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Semico raises IC forecast for 2005, 2006

Posted: 15 Sep 2005 ?? ?Print Version ?Bookmark and Share


The bears at Semico Research Corp. have suddenly turned into bulls, as the market research firm raised its semiconductor forecast for the next two years. The research firm not only sees growth in traditional markets but also in so-called media hubs for the digital domain.

Once one of the more pessimistic forecasters, Semico (Phoenix) now projects that the semiconductor industry will grow by 4 percent to $221.6 billion in 2005 over 2004, up from its previous forecast of 2 percent for the year.

In 2006, the research firm projects the semiconductor industry will grow a whopping 18.2 percent to $262.1 billion, double its previous forecast of 8.1 percent.

Semico, however, reduced its previous forecast for 2007 and 2008. Originally, it projected growth of 19.8 percent in 2007 and 18.1 percent in 2008.

In its new forecast, the IC market is projected to hit $308.7 billion in 2007, up 17.8 percent from 2006, according to Semico. The IC market is projected to reach $356.3 billion in 2008, up 15.4 percent from 2007, according to Semico.

Jim Feldhan, president of Semico, sees a downturn coming in the second half of 2008. The IC market, in turn, will hit $346.3 billion in 2009, down 2.8 percent over 2008.

In the short term, Feldhan is bullish for this year and next. "We're upbeat," he said in an interview at the Semico Outlook Conference on Thursday (September 15).

"We're not going to mimic what everyone else says," he said. "We still see a lot of innovations."

Feldhan was referring to the growing number of pessimistic forecasts from other, undisclosed research houses. Gartner, iSuppli and others have published relatively bearish forecasts for semiconductors.

A rapid rise in energy prices coupled with a growing excess of manufacturing capacity has recently prompted iSuppli Corp. to trim its semiconductor industry forecast for 2005. iSuppli (El Segundo, Calif.) now projects global semiconductor sales to reach $232.7 billion in 2005, up 2.4 percent from $227.2 billion in 2004. For 2006, sales are projected to rise 4.3 percent to $242.8 billion. The firm previously projected a 5.9 percent sales increase in 2005, followed by a 3.9 percent increase in 2006 (see Sept. 8 story).

Even Semico remains cautious to some degree. "While we are optimistic heading into 2006, there are two factors that could curb this growth trend and potentially translate into a loss of discretionary income and lower consumer-confidence soaring gas prices and hurricane Katrina," according to a newsletter from Semico.

On the other hand, the PC and cellular phone markets remain robust. "The traditional markets will drive the peaks and valley in this industry," Feldhan said. Technologies like Bluetooth, RFID, WiFi and others will drive growth as well, he said.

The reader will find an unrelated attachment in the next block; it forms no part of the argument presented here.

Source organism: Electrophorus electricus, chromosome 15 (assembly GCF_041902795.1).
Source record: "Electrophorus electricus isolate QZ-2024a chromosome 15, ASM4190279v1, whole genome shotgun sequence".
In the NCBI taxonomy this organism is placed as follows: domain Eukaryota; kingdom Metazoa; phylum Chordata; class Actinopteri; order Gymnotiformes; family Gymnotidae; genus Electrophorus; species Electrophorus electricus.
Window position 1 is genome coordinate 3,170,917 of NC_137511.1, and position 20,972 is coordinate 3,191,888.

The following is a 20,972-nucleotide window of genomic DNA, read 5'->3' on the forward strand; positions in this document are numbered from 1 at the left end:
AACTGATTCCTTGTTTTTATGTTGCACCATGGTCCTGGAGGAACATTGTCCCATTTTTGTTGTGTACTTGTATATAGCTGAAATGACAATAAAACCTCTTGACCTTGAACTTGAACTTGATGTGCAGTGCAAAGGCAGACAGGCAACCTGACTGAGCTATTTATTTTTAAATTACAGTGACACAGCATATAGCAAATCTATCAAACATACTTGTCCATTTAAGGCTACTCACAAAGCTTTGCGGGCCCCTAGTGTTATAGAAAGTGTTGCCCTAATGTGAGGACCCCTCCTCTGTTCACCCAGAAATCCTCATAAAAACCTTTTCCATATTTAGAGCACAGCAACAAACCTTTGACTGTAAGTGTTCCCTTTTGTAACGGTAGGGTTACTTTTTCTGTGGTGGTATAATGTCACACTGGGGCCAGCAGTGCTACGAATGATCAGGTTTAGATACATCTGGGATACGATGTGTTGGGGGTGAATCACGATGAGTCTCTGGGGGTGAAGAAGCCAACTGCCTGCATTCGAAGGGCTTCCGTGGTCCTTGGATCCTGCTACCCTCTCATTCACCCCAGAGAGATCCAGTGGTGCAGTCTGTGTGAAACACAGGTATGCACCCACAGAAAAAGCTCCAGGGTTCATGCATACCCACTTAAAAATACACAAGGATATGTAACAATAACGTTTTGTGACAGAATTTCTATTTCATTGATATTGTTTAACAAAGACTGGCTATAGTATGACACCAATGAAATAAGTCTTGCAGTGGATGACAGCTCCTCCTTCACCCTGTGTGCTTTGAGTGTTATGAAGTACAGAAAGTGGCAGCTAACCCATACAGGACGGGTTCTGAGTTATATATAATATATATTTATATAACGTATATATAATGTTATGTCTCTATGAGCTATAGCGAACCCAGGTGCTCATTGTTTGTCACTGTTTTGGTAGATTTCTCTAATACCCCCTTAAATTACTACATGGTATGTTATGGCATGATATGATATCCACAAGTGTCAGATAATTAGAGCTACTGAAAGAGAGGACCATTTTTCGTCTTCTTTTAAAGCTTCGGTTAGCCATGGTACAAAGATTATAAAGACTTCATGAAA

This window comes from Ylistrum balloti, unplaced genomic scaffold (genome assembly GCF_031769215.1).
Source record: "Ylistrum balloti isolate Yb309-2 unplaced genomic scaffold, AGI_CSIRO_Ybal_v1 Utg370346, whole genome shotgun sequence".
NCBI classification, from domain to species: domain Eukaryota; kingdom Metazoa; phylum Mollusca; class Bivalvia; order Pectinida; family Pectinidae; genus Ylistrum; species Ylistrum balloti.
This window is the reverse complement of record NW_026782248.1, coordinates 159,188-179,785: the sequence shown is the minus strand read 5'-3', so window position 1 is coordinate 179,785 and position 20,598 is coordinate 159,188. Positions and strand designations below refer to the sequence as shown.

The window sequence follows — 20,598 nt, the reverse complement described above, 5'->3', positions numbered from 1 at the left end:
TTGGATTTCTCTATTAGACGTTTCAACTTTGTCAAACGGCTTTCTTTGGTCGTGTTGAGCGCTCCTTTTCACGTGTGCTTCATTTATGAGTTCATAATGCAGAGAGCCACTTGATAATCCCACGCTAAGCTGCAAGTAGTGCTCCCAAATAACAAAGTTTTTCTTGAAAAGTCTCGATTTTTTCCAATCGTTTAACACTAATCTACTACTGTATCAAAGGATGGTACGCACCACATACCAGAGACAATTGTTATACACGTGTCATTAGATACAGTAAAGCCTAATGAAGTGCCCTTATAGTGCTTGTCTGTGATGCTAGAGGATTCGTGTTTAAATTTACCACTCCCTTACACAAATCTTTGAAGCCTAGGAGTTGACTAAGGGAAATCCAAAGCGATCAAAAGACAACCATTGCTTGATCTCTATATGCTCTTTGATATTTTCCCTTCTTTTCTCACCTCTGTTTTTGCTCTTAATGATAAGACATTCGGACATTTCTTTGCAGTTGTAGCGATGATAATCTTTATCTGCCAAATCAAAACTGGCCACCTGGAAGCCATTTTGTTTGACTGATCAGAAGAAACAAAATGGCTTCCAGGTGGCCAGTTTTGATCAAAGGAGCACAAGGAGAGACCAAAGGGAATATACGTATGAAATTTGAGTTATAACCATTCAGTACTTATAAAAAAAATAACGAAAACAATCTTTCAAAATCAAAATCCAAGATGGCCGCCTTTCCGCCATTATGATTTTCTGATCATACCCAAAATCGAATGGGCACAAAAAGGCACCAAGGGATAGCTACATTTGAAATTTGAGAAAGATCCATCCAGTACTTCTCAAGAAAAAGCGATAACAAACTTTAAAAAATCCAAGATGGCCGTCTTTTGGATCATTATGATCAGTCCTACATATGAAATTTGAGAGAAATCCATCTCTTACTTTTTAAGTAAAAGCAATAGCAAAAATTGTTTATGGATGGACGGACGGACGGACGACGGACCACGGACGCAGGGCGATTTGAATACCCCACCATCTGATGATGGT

Silicon foundry wafer demand is expected to show disappointing growth in 2005, but the sector is projected to rebound in 2006, according to Semico (see Sept. 14 story).

There are other market drivers. Morry Marshall, an analyst with Semico, said the media hub could be the next killer application. The media hub is a device that captures digital content from different platforms and transcodes the content into a variety of playback formats. It can have wired and/or wireless networking connectivity and data storage capability.

According to Semico, there are three major types of media hubs. This includes the PC-centric media hub, which positions the PC as the center for home entertainment; a stand-alone media hub, which is a platform that was specifically developed to store and play back digital content throughout the home; and the CE-platform media hub, set top box or video game console, according to Semico.

In an interview, National Semiconductor CEO Brian Halla was also bullish about the fourth quarter, saying a "huge diversification of demand" in the form of consumer electronics would propel strong chips sales through the Christmas shopping season.

As for 2006, Halla added, "We'll see what happens."

Some remain bearish, however. "On the demand side, PCs and cell-phone unit shipment growth is slowing," said David Motozo Rubenstein, an analyst with Japaninvest, an investment banking firm in Japan. "I don't see other digital appliance chips as a significant catalyst for semi growth."

There are other concerns in the marketplace. "Regarding Katrina, I see it as a non-factor. You'll have some reconstruction spending, which should mitigate some of the losses by stimulating the economy. I guess the oil price hikes and job losses impacts are still a question mark," he said.

"What concerns me is high production and shipments for chip makers, but weak sales at the retail level," he said. "If consumers conserve spending, there could be a huge buildup of inventory this fall."

Mark LaPedus

EE Times

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